Award-winning documentary The Decent One is based on trove of SS leader`s personal papers
As portrayed in `The Decent One,` Heinrich Himmler, the commander of the SS was capable of fretting over what Christmas gifts to send his darling daughter while also planning and executing the annihilation of European Jewry. The movie makes use of a hitherto unknown collection of hundreds of letters, diaries and family photos, to profile one of the most notorious mass murderers of all times. The title was inspired by one such letter, sent by Himmler to his daughter Gudrun in1941, in which he wrote: `In life, a person must always be decent, brave and good.`
Attack on Kiska: Untouched Relics from a Baffling WWII Battle
Kiska Island, in the Aleutians far west of Alaska, is also the site of a deadly World War II battle in which only one side fought. In the early hours of June 7, 1942, 1,200 Japanese soldiers stormed the island. They didn't have a lot of overpowering to do: Just 10 Americans were living on the island, operating a weather station. After killing two of the Americans and sending the other eight to Japan as POWs, the Japanese settled into Kiska and stayed for more than a year, carving out tunnels, building machine gun bunkers, and even planting gardens. With no Americans left on the island, the U.S. Army was not concerned about civilian casualties launching a series of bombing campaigns.
Hitler's home set to become House of Responsibility museum dedicated to his crimes
Austria authorities have decided to turn Adolf Hitler's home, located in the upper-Austrian town of Braunau am Inn, into a museum called as "House of Responsibility", which would be dedicated to his crimes against humanity committed during the Third Reich. The two-storey "Hitler house" is in the centre of Braunau am Inn on Austria's border with Germany. It has been empty for the past two years, but politicians have argued bitterly about its fate for decades. Critics insisted that demolition was the only way of dispelling the stigma attached to the building.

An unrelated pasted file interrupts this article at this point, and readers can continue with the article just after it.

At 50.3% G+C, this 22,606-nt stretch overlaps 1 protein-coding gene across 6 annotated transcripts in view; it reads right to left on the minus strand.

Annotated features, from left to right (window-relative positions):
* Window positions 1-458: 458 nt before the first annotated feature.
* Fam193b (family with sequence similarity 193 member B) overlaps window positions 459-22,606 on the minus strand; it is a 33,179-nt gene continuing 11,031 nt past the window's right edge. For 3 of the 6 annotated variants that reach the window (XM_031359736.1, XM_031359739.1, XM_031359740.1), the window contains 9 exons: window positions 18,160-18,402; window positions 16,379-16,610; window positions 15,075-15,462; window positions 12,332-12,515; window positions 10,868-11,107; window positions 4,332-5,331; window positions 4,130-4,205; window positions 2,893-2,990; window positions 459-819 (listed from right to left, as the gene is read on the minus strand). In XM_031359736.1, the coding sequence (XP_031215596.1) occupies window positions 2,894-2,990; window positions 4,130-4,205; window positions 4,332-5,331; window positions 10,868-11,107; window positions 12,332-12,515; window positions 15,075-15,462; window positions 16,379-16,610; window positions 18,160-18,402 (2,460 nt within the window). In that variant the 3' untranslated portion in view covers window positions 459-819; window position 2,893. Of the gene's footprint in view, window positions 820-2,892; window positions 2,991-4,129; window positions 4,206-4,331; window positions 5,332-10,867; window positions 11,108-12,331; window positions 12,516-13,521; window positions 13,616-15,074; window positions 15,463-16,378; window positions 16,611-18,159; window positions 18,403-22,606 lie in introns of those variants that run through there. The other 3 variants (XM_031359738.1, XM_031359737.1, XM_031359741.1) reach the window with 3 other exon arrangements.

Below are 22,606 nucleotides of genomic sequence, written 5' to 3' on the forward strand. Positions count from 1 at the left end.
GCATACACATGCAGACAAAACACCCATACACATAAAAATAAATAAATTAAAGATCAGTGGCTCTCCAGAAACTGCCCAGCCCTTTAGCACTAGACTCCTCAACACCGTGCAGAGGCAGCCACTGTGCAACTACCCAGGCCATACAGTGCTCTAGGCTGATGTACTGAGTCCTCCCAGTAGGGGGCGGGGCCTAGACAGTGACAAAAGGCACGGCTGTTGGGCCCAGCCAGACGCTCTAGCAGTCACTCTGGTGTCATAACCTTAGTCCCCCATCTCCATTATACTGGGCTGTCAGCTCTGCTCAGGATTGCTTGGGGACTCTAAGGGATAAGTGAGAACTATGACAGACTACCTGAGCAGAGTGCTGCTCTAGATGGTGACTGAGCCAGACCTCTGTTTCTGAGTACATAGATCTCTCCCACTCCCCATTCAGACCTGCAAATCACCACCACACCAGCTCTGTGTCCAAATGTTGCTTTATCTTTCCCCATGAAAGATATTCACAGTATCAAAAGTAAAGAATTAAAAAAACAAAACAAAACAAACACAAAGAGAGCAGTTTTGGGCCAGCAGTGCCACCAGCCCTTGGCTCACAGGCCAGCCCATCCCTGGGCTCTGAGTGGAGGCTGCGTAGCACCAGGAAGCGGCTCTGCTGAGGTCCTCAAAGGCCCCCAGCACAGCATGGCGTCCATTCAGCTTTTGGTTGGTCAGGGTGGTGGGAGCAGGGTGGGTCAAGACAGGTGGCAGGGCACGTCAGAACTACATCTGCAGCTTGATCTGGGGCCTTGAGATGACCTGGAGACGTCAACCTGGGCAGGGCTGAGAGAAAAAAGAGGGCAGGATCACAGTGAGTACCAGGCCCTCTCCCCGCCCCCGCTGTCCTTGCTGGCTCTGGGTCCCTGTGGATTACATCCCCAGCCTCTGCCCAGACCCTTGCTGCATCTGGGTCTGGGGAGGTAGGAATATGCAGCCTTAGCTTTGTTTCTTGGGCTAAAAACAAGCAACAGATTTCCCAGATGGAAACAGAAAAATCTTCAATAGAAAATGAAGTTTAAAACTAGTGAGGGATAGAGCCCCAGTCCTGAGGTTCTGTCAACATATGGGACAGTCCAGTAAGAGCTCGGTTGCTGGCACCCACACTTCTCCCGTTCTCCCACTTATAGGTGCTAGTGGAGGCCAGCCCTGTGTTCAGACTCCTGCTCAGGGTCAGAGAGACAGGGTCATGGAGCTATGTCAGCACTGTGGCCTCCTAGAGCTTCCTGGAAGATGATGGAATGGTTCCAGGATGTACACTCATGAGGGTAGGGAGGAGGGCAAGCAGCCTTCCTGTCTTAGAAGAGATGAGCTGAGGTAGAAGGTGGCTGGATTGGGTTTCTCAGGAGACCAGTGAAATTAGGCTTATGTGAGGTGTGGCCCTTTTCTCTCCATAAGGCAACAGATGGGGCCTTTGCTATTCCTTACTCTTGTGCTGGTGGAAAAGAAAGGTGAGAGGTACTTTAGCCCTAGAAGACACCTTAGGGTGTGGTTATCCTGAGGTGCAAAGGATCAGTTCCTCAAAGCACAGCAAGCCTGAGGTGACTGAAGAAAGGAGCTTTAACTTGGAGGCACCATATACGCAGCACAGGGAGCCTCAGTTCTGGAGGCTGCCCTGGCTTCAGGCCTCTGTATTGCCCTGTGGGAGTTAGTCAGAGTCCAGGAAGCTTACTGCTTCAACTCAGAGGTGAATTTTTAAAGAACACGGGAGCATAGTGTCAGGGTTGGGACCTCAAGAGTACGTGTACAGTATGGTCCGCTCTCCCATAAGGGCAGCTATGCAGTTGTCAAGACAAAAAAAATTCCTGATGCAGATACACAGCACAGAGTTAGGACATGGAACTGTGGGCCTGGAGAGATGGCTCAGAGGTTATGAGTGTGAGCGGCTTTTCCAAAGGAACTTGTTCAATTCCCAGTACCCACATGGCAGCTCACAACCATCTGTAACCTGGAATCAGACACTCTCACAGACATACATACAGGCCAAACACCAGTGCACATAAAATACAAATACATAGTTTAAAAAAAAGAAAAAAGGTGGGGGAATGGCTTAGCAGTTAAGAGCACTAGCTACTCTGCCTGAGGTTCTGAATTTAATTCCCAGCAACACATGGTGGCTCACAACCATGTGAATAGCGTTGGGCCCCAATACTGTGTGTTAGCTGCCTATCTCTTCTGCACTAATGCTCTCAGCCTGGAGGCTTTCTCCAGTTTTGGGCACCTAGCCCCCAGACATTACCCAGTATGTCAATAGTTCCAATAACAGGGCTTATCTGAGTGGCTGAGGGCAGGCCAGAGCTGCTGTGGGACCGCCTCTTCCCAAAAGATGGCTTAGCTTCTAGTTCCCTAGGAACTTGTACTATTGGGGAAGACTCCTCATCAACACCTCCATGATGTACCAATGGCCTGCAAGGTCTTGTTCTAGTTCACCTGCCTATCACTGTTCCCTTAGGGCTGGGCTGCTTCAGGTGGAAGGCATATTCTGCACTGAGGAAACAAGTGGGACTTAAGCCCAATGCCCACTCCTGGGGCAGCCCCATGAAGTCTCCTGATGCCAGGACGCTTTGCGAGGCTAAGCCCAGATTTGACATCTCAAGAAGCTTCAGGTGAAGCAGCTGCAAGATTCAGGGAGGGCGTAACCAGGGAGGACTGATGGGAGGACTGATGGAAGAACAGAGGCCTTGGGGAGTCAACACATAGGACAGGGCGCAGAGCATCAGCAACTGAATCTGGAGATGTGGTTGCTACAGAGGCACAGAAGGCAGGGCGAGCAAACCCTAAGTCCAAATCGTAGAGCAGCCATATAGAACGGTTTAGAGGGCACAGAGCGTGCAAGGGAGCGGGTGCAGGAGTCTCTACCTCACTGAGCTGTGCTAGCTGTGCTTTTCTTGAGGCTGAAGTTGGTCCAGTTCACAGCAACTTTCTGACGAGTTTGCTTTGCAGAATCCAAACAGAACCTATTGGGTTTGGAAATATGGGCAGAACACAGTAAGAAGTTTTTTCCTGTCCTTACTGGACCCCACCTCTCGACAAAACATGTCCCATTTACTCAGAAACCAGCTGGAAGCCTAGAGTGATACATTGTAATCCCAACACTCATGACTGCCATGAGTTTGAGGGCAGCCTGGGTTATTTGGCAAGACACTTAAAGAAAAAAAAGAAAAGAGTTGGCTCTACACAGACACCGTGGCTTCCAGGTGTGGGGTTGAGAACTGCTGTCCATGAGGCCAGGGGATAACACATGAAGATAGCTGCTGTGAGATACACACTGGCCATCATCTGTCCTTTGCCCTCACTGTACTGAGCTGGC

Signed Adolf Hitler photo, discovered in the ruins of fuehrerbunker, to be sold in Cheshire
A signed photo of Adolf Hitler "discovered in the ruins" of his bunker in Berlin after his death is to be auctioned in Cheshire. The framed picture belonged to war reporter William Forrest, who witnessed the Normandy landings and the crossing of the Rhine during World War Two. The photo was taken in 1925, a year after Hitler was sentenced to five years in Landsberg prison for treason for attempting a coup in Munich, and eight years before he became chancellor of Germany.
Spying for the Fuhrer: Hitler`s Espionage Machine
Christer Jorgensen focuses on the story of German espionage during World War 11, as well as providing a quick look at the state of play during the First World War and the run up to the Second. One of the particularly interesting aspects of the book is the story of the rivalry between the different Nazi and German army intelligence services, and the popular myths that surrounded Nazi intelligence. The book includes 150 black-and-white photographs.
Photos: The Ghostly Remains of Nazi Germany`s Atlantic Wall
Photo gallery: The Ghostly Remains of Nazi Germany`s Atlantic Wall
The US Air Force shot at real pilots for target practice